Live Cafe owner Reesheda Graham Washington says she's looking to pivot to a new business model premised more on memberships and curated experiences than coffee and food products. | Courtesy Paul Goyette

Since opening three years ago, Live Cafe, 163 S. Oak Park Ave., has garnered a reputation as a gathering space for community members throughout the west suburbs and the West Side, particularly those interested in the intersection of culture and justice. Now, a range of factors, including an influx of coffeehouse competitors, has prompted Live owner Reesheda Graham Washington to aggressively lean into the value that makes her business most unique. 

In January, Graham Washington convened the first meeting of a support and innovation team, which comprises some of the cafe’s most strident advocates, to discuss what might best be described as the business’ pivot to its original purpose amid a series of challenges. 

Last fall, when Fairgrounds Cafe opened at the corner of Lake and Euclid, it cut into Live’s market share in a local market that had already been saturated with coffee competitors. In addition, Live had lost some of its best gluten-free products after a supplier closed. 

Graham Washington said she saw the financial tempest as an opening to revisit Live’s transformational mission. The coffee and the products have always just been a way to cultivate relationships that have built the necessary trust to do the work of community building, she added. 

Earlier this year, buoyed by the ideas of her strong supporters, Graham Washington introduced a different business model — one based less on product sales (although the coffee and specialty drinks aren’t going anywhere, she said) than on investments by community members in what Live represents. 

Going into 2020, patrons should look for a simplified menu and a “membership community” that Graham Washington said will invite the community to “invest in itself” and own Live as a gathering space. There will be a range of individual and organizational memberships that will give members access to product discounts, access to events and other benefits.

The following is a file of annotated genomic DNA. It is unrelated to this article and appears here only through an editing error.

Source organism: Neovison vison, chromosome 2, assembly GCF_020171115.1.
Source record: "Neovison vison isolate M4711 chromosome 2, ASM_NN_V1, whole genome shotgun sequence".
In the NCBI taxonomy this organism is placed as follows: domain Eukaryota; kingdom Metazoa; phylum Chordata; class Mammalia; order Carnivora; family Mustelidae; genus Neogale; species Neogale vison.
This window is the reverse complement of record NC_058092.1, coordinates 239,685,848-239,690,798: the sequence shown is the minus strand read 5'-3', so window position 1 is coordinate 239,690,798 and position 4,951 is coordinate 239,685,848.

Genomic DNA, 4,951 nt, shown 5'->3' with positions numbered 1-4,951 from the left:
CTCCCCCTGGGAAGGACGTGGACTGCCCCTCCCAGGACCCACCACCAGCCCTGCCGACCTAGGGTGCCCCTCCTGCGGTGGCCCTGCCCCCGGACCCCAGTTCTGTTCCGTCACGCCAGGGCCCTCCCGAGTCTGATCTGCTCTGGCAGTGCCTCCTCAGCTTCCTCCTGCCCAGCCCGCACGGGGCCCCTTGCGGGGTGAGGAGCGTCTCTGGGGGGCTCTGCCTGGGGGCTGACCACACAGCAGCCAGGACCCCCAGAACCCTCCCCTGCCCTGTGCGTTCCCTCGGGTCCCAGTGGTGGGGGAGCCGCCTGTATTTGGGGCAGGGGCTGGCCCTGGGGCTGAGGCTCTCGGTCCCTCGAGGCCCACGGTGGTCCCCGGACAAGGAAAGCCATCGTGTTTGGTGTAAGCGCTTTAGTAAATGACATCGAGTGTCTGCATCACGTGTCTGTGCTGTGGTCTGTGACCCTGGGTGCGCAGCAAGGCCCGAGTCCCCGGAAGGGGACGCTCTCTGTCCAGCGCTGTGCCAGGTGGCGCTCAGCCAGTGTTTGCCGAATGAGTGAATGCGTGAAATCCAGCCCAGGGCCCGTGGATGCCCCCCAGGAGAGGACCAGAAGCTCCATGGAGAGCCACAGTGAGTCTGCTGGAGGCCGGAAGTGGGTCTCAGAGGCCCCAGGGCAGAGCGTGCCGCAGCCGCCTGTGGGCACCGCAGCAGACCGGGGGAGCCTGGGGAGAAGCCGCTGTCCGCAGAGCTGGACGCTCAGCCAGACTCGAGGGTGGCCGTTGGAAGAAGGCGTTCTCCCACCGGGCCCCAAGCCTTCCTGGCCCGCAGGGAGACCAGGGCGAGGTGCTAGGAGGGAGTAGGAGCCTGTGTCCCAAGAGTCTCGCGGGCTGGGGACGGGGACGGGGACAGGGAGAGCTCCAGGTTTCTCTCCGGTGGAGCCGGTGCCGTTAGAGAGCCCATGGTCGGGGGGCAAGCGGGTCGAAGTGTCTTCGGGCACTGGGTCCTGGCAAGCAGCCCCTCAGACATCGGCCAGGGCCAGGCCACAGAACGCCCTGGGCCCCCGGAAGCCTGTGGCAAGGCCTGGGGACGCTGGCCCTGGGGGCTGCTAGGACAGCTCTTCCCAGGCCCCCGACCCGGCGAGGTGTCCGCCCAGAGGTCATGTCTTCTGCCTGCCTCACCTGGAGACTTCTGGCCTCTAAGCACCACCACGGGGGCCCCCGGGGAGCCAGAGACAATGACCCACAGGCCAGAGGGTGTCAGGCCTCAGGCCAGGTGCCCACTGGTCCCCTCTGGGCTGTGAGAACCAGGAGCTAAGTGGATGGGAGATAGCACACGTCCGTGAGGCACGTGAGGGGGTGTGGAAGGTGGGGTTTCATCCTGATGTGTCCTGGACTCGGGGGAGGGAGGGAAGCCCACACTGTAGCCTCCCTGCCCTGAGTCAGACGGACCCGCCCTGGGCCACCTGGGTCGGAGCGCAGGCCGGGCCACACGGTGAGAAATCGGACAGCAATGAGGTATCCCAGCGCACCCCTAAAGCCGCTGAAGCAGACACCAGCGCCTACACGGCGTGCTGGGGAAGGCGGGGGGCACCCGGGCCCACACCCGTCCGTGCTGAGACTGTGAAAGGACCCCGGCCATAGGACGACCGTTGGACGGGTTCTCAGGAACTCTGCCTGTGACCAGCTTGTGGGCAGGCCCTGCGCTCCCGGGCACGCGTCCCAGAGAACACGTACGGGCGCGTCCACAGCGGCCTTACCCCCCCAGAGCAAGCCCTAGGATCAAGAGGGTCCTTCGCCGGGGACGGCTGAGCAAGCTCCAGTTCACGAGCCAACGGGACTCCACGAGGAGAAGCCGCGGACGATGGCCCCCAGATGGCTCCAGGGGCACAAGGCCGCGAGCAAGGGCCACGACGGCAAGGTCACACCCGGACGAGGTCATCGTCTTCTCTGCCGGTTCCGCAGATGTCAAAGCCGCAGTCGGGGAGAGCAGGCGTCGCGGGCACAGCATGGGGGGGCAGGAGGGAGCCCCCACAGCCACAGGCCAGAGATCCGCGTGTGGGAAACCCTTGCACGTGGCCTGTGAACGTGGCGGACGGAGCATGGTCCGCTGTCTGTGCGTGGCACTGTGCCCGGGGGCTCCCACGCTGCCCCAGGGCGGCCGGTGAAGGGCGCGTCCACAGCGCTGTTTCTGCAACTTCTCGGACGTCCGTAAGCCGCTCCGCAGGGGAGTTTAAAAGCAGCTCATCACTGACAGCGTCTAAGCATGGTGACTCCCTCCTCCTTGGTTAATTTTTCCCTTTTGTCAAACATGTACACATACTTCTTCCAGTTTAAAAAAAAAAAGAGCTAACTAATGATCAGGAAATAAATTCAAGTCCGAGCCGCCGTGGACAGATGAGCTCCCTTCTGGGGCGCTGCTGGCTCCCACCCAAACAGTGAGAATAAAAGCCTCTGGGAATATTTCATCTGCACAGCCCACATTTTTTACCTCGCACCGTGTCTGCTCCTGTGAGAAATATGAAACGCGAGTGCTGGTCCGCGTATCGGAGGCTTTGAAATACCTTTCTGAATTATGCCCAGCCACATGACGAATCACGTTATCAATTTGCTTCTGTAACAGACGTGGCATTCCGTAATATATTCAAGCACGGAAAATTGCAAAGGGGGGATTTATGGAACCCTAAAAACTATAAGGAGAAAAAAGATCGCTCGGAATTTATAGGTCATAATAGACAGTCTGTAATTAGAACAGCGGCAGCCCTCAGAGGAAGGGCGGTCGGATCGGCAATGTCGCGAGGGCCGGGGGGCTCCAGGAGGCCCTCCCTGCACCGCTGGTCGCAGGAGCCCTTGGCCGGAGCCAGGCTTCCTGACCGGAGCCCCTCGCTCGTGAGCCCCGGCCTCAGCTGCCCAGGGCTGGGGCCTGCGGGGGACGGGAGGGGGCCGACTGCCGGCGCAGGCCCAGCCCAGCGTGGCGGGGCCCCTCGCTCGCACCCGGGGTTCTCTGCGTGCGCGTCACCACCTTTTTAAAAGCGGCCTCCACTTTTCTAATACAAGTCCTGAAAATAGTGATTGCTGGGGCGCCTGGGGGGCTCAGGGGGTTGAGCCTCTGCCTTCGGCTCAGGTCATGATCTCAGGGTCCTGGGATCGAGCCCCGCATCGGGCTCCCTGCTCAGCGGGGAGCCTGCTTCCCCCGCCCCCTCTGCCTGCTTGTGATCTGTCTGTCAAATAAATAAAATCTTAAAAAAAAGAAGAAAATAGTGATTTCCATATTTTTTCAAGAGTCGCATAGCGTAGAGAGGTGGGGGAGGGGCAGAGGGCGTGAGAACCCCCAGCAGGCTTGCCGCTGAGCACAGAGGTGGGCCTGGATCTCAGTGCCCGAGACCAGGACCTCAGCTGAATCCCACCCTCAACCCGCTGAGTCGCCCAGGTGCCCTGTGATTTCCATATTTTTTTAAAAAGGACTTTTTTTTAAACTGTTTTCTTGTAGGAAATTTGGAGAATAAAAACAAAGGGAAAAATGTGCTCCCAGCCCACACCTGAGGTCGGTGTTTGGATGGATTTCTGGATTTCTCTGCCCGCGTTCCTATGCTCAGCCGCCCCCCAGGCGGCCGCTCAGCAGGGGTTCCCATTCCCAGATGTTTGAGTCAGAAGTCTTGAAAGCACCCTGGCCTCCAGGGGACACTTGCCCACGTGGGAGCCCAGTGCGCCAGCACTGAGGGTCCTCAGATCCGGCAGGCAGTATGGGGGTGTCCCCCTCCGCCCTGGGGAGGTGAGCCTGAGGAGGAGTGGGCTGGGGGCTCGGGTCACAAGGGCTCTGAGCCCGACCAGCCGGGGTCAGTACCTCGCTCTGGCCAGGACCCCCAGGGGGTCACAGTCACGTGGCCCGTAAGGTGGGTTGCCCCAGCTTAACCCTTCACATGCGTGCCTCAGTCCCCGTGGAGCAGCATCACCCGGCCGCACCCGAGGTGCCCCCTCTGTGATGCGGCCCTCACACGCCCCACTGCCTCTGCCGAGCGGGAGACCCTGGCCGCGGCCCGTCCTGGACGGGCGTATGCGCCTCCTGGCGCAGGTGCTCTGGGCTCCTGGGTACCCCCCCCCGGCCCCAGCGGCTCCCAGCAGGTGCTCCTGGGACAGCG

Live’s event offerings will also become more robust and more reflective of Graham Washington’s vision for Live, part of which is to be a space for other black women to grow as entrepreneurs, she said. 

Live’s Womenz Werk initiative, for instance, “is a community-based experience for Black Women in business. It is a space created for women, by women.  Through networking, support, promotion, and sharing of resources, Womenz Werk is strengthening the economic, spiritual, and mental power of black woman entrepreneurs,” according to Live’s website. 

Graham Washington said she also intends to leverage her work as an independent equity consultant to create curated experiences, such as a civil rights tour of the American South that would include young and old community members. 

“Our target niche has always been community transformation, equity and social entrepreneurship,” she said. 

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